Beekeeping Makes Life Sweeter

Speeches Shim

Wednesday, January 12, 2022
Family beekeeping business
Aga Khan Foundation

Firuz Khudoberdiev, a 37-year-old resident of the Chagev village in Tajikistan’s Badakhshon region, says that his entire family has been involved in the beekeeping business, in one way or another. 

“My father and I are mostly responsible for caring for the bees, feeding them, and collecting the honey,” he says. “Packaging and selling the honey is mostly my mother’s business.” 

In early September 2021, Firuz’s mother, Surayo Bekdavlatova, took their product to a big fair organized by the Aga Khan Development Network in Khorugh, the capital of Badakhshon. There, she sold 40 kg of honey in just a few hours. She and another member of their group, Gulazor Oshurbekova, presented their honey in an exhibition organized for the visit of President of Tajikistan Emomali Rakhmon on September 27. 

There was a lot at stake. Firuz, a father of three girls, says the honey sales make up half of their household income. This year, that has amounted to 35,000 Somoi ($3). 

“This money is crucial for improving the quality of life of our family. All our hopes and plans for the future are tightly intertwined with beekeeping,” says Firuz. 

Tajikistan’s Badakhshon region has enormous potential for honey production, yet beekeeping remains one of the region’s less-developed sectors. The region doesn’t produce enough honey to meet local demand. To grow livelihoods and expand the supply of locally-produced honey, the Aga Khan Foundation (AKF), with funding from USAID and other donors, has launched initiatives like the Thrive Tajikistan program to support beekeepers and beekeeping groups with their businesses. One such group is the Madad Common Interest Group. Established in 2010, the Madad Common Interest Group brings together 10 beekeepers, primarily from Roshtqala district. 

The Thrive Tajikistan: Partnership for Socio-Economic Development program is a partnership between AKF and USAID to improve the quality of life for people living in the Khatlon and Badakhshon regions. Support from the Thrive Tajikistan program has helped the honey producers in Roshtqala double their number of bee colonies since they started. 

Firuz and Surayo’s honey is highly-prized across Tajikistan and beyond. Sharifa Nurova’s family in Dushanbe has been buying it for more than five years. She used to buy honey from other producers, but, once they tried honey from Firuz, her family was struck by its purity and delicious sweetness. This year, Sharifa bought more than 100 kg of Firuz’s product. 

“Since I buy honey mostly for medical/therapeutic purposes during the cold season, I have found Firuz’s product pure and suitable, which is a rare occasion these days,” Sharifa says.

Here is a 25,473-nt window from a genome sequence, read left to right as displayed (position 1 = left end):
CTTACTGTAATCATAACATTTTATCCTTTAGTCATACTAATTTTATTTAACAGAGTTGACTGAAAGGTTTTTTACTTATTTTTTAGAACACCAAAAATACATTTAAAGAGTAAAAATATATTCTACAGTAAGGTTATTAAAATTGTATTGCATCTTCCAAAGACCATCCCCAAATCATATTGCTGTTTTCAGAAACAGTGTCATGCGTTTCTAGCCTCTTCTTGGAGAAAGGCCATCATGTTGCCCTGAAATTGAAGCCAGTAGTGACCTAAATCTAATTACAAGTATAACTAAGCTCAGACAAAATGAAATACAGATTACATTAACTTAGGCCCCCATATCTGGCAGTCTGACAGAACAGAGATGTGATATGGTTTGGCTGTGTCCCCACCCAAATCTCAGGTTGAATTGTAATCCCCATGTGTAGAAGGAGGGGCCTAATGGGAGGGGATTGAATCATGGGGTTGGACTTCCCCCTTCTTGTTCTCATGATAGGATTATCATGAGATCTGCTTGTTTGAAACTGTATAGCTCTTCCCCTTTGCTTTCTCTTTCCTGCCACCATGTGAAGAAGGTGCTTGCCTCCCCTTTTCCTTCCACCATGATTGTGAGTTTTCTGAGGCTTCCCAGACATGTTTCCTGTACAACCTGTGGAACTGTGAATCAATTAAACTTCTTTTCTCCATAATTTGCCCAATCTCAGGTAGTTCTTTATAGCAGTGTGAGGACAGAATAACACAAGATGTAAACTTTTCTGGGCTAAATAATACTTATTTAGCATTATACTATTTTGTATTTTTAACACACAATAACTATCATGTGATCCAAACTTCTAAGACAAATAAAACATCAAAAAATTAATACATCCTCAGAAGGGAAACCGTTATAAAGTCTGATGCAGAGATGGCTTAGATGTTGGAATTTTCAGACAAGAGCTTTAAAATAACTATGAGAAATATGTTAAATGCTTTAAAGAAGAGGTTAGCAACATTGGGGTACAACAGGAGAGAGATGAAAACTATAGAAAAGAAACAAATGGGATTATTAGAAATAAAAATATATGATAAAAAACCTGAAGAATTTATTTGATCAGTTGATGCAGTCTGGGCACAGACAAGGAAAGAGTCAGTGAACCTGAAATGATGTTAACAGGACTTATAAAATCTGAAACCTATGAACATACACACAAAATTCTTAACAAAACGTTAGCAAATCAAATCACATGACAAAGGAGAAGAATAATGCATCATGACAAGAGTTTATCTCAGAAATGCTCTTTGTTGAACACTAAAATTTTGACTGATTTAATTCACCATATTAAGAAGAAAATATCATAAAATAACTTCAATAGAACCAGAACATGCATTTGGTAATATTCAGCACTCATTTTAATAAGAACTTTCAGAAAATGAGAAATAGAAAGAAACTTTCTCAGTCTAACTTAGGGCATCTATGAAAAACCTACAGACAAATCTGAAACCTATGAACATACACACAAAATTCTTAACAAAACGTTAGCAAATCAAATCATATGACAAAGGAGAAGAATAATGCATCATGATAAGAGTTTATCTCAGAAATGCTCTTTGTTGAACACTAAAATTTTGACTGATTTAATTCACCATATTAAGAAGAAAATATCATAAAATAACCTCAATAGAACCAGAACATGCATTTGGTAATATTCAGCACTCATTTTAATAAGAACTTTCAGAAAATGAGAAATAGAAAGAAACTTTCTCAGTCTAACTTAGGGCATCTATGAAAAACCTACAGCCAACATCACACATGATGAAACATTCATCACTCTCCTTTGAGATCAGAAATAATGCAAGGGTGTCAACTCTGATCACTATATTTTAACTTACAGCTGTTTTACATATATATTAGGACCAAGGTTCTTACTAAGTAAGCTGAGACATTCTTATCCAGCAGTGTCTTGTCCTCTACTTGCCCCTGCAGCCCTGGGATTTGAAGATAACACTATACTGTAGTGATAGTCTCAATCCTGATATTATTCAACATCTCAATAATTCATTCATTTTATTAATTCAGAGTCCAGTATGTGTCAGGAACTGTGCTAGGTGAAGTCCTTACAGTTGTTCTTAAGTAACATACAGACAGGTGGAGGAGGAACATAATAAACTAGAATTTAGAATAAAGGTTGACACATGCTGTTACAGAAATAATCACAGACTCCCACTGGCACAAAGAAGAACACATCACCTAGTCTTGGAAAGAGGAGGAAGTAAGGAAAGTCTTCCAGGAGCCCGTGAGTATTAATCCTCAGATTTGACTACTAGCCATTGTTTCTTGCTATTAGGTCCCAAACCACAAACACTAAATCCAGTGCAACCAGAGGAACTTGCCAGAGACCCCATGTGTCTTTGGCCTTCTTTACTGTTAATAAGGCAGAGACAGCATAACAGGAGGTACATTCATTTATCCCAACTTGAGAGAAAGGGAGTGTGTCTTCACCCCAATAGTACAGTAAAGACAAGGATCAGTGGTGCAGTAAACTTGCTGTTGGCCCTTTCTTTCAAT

Over the past decade, the Madad Common Interest Group has improved and multiplied the region’s honey production, despite facing big hurdles. Due to bad weather conditions in 2020, the group’s honey production dropped by more than 15 percent from the previous year. 

In 2021, the group members harvested nearly twice as much honey as in 2020: 1,905 kg compared to 1,000 kg. The group has even expanded its activities beyond Roshtqala district to include a beekeeper farmer from Shugnan district, located 50 km from Roshtqala. 

Gulazor Oshurbekova from the Khidorjev village also belongs to the Madad Common Interest Group. She and her family got into the beekeeping business in the early 1990s, but their interest really soared after they joined the Madad group. With the support from AKF and USAID, they increased their honey production and started making a profit.

“The beekeeping business contributes a lot to our family budget. My husband and I both work in public institutions, so our salaries are barely enough to make ends meet,” says Gulazor.

Gulazor’s younger daughter has shown an interest in beekeeping, and even chose it as a topic of her studies in Khorugh. 

“When she was admitted to the Medical University of Tajikistan earlier this year, it was thanks to our beekeeping business that we were able to cover her travel and lodging costs in Dushanbe,” says Gulazor.

The income from beekeeping has improved the family’s quality of life. They plan to increase their number of bee colonies. 

Firuz, besides running his own farm, also manages accounting for the Madad Common Interest Group. When the group started, he says the members established a common fund and deposited a percentage of the financial support received from AKF and USAID to this fund to make the group sustainable. The Common Interest Group members use the fund to improve their beekeeping business, for example, taking out low-interest loans to buy new equipment and supplies. Currently, the common fund is TJS 15,000 ($1,327). In 2020, under the Thrive Tajikistan program, the group contributed part of this fund for the procurement of bee families, beehives, honey extractors, and wax.  

The group members have ambitious plans. They intend to establish a dedicated sale’s point, which would resolve the problem of limited access to beekeeping supplies. With practical solutions like that, the group will continue to grow the beekeeping sector and improve people’s access to the sweet fruits of their labor: locally-produced honey. This is a golden time for honey producers in Tajikistan.

 

Last updated: May 20, 2022

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